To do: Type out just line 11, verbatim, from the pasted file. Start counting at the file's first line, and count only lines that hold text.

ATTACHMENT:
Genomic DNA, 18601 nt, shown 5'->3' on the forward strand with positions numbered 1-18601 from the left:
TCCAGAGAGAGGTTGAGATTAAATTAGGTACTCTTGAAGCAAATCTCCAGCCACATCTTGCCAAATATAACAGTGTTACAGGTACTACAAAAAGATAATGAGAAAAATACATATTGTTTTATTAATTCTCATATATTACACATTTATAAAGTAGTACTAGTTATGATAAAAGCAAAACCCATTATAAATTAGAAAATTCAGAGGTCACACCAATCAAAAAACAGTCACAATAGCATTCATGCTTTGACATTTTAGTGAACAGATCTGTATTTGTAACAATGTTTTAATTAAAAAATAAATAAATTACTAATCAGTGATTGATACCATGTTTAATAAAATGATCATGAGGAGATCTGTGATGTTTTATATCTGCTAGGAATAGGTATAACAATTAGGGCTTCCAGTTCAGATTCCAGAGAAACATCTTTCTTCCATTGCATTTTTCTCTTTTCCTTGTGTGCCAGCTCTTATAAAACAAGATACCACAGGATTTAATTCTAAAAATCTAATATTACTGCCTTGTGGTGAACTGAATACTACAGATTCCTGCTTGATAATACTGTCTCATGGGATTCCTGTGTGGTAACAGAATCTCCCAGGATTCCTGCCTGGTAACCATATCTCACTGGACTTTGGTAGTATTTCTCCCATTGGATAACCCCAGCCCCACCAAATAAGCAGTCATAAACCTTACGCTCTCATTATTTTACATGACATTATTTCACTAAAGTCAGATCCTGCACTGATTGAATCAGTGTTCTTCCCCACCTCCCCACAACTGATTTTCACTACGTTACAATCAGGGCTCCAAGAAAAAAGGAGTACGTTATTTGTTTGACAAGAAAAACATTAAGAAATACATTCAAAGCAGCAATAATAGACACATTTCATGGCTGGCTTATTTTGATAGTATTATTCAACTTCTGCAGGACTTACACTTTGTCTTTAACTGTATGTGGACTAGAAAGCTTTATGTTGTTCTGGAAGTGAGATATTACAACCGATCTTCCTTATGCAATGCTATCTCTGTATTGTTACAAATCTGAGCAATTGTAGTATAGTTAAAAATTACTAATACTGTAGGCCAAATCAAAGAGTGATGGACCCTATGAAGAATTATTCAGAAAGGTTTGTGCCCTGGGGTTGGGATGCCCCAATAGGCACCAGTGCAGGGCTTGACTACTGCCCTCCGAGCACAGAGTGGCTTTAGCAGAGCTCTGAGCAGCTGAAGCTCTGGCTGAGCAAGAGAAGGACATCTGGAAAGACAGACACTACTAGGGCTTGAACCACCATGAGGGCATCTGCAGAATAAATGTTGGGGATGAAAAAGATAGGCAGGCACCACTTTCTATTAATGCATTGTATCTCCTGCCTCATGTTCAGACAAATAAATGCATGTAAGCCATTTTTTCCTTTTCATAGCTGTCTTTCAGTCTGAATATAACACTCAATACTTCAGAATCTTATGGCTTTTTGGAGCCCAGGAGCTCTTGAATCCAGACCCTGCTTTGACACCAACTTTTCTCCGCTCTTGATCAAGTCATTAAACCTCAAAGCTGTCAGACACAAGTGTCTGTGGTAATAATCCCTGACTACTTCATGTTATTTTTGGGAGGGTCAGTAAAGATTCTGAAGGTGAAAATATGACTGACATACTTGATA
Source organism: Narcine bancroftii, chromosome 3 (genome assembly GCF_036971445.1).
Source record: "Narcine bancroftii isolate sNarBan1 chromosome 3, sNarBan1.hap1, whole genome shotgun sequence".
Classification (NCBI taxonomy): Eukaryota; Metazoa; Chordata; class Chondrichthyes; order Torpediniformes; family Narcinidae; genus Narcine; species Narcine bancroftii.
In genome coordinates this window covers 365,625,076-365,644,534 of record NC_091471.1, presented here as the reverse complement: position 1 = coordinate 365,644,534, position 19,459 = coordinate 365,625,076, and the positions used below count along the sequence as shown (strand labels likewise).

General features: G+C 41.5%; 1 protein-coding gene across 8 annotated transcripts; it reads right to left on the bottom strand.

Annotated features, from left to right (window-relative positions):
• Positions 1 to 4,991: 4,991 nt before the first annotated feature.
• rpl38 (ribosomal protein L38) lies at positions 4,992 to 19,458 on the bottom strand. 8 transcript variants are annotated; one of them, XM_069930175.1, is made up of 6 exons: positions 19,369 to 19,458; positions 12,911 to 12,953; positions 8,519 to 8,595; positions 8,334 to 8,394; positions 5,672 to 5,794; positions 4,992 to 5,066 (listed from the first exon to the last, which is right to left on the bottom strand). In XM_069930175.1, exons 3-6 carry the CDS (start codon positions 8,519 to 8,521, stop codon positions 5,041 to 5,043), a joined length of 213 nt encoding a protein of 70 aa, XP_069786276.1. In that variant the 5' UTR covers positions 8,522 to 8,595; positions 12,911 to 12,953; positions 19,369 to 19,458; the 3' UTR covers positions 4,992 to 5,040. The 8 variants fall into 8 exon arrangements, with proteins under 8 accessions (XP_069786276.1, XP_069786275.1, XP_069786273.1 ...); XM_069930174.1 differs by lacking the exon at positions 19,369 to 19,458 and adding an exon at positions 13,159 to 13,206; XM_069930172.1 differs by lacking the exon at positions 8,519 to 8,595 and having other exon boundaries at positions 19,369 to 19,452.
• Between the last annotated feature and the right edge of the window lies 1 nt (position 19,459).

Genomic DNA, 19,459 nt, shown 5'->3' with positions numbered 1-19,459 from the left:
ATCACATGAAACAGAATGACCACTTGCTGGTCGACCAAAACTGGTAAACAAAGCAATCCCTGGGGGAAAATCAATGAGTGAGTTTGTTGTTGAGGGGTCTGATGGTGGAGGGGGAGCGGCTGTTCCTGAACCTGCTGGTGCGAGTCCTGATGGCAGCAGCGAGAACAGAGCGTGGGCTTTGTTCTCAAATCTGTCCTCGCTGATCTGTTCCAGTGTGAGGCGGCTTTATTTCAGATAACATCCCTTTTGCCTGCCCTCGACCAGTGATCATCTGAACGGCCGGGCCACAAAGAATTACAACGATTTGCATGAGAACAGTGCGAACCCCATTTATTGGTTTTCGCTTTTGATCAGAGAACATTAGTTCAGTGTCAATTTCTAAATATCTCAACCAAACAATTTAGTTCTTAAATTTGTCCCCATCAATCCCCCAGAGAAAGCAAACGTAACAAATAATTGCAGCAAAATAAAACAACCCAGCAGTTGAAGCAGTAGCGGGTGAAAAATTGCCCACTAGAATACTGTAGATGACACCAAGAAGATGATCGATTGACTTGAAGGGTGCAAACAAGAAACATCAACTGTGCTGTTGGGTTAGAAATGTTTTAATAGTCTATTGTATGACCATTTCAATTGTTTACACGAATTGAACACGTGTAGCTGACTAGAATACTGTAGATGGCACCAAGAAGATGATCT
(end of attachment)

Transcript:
• Between the last annotated feature and the right edge of the window lies 1 nt (position 19,459).